Thursday, April 3, 2008

More on Christianity...

We talked about Christianity in my Philosophy of Religion course today, and I realized that every time we start to talk about Christianity in a philosophical or analytical context I experience a physical (and I'm sure mental) change. My muscles tighten, I get a lump in the pit of my stomach, and I just want to scream and run out. This, I think, stems from a few things, but it really upsets me that I can't rationally talk about this faith. I get very emotional about it in a very negative way.

I think that I feel spiritually abused by Christianity. For years people told me it was absolutely the right path and any other path was invalid. Now I think differently. For years people told me that if I would just pray to Jesus and God for answers, I'd find them. I never did. If I just lifted my prayers up to God he'd help. Then I watched one of my closest friends die a very painful death of cancer after we'd prayed until we could pray no more, leaving behind two daughters my age.

Christianity never helped me change my habits, so I kept feeling like I was doing it wrong or I was broken somehow. Through the years of putting all of my faith in God and the continual feeling of neglect, I couldn't help but think that it was because I was a spiritual failure. Everyone else got it, so why couldn't I? What was wrong with me? But I was continually told that Jesus loved me and there was no other path, so I tried harder and harder until I went to college. There I learned that there were alternatives to original sin, brokenness, the feeling of being God's unwanted child, and John's arrogant Jesus.

Now, hearing people preach the same path that caused me so much anguish and talk about Christianity's validity and truth claims makes me physically sick to my stomach. It makes me angry, I get distraught, and I also get scared.

This is what runs through my mind when we talk about Christianity:

I begin with something like, "Here we go again. Who could believe this? This is ridiculous! It naturally creates hierarchies, oppresses people by citing the Bible (which, I might add, is in no way justified as being the inerrant word of God!), and for the most part doesn't create people whose primary goal is to love and help each other. Why do people board this sinking ship?"

Then my past creeps up on me. "What if I used to be right? What if I really do need to be saved through Jesus Christ to enter heaven? What if my studies are only helping me rationalize not being able to do it right? What if I am broken and need grace? What if Christianity is the only way and God really was just ignoring me? What if it really is right and I'm going to spend an eternity in Hell?"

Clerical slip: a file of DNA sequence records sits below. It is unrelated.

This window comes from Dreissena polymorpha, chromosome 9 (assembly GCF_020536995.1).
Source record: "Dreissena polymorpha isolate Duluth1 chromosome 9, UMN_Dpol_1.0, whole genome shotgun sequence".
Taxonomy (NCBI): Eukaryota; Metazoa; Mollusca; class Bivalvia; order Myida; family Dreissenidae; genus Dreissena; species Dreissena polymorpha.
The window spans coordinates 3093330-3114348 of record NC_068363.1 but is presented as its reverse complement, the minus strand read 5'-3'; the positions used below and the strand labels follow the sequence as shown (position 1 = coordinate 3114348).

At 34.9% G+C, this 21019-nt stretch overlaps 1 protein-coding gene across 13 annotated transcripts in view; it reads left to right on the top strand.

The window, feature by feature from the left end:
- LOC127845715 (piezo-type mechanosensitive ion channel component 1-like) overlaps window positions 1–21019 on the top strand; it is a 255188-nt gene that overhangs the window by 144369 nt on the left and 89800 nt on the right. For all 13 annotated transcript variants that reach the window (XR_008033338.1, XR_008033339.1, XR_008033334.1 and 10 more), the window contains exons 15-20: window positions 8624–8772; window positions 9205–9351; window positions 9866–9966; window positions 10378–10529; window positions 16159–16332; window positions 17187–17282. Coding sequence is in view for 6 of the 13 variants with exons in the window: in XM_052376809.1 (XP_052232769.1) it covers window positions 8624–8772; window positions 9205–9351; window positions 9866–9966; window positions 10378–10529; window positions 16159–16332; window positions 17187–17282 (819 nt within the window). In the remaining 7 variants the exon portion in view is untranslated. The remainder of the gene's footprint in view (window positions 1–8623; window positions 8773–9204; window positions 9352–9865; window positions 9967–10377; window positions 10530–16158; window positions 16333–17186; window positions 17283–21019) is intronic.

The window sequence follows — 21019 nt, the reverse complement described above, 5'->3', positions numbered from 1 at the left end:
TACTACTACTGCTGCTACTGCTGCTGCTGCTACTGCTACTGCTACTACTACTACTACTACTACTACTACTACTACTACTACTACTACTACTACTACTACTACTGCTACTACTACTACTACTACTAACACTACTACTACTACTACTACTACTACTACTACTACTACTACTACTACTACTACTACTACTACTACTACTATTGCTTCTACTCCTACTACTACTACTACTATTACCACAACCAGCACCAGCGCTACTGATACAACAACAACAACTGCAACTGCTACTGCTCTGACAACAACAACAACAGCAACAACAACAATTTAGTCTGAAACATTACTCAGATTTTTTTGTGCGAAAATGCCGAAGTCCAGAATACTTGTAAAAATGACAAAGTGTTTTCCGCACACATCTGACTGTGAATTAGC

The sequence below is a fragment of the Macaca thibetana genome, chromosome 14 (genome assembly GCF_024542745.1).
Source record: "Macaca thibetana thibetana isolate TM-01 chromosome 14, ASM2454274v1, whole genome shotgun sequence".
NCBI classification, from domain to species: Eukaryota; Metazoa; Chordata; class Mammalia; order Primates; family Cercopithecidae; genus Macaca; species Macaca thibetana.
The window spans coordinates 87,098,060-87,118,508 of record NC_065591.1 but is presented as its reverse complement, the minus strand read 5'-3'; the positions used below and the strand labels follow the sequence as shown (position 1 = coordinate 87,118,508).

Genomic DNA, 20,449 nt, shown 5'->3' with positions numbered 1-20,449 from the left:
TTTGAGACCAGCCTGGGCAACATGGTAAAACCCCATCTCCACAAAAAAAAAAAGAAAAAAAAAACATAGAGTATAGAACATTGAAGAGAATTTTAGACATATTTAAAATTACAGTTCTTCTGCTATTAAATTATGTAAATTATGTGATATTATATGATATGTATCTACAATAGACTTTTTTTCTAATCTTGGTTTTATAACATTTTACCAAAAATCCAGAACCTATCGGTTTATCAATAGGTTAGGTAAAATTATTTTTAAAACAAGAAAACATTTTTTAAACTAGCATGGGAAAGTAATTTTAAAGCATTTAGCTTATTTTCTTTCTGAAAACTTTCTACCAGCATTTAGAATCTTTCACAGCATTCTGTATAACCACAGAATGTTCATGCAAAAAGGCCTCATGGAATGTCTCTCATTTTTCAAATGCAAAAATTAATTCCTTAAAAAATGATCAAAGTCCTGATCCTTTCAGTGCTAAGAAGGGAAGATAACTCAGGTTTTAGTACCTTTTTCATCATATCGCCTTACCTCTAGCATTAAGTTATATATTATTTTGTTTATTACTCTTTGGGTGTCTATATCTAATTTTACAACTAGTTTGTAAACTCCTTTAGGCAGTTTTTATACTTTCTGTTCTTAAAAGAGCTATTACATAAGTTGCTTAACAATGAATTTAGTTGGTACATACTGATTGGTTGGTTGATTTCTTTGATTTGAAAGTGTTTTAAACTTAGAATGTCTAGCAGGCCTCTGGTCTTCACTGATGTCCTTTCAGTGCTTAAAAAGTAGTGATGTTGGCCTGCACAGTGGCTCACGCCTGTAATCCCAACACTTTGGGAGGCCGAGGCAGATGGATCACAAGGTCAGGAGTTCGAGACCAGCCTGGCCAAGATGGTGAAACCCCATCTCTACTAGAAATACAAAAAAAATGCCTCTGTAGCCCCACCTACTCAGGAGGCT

Then I get scared. There's no way of proving any of it, but sure enough some people will preach it as perfectly valid in every way because their pastor told them God said so. What if they're right? I don't want to believe it, but what if it's true? Even if it is true, I don't think I can go back to being who I was. It's too painful to continue to pray to a God who promises to listen and doesn't, who doesn't help the people who worship Him, who tells us to love Him and spread the message that He's supreme but never seems to love us back.

I'm through with it. I think we all need to work out our own salvation. I'm tired of waiting for God to work it out for me. We've gotta do some things for ourselves, no matter how painful it is and no matter how painful it is to look back on who we were once.


Anonymous said...

You must be related to my sons - they have that same visceral reaction. I have mellowed on it quite a bit just because I know Christians who actually live very sane and loving lives. But I am baffled about the need to wrap that practice in some pretty primitive beliefs.

lalalatesa said...

I understand some of what you're feeling. It seems more and more I'm having a similar reaction to Christianity that you have. I still don't know what my conclusions are. I know that the view of Jesus I grew up with doesn't work for the critical (and academic) mind, and I'm still trying to rationalize these two ideas as well as figure out just what the hell I believe.

Anonymous said...

7.22 -

The Master said, "In strolling in the company of just two other persons, I will surely find a teacher. Identifying their strengths, I follow them, and identifying their weaknesses, I reform myself accordingly.

e said...

I wonder who isn't listening to who.

Anonymous said...

faith i believe should not be blindly taken
while faith usually resides in the realm in which reason cannot reach, it is logical i think to at least, consider a most rational view of all options, before giving in to a logically-stifling option.
have a world view and i believe more can be seen. and that would be an objective and neutral view, not a preconceived view.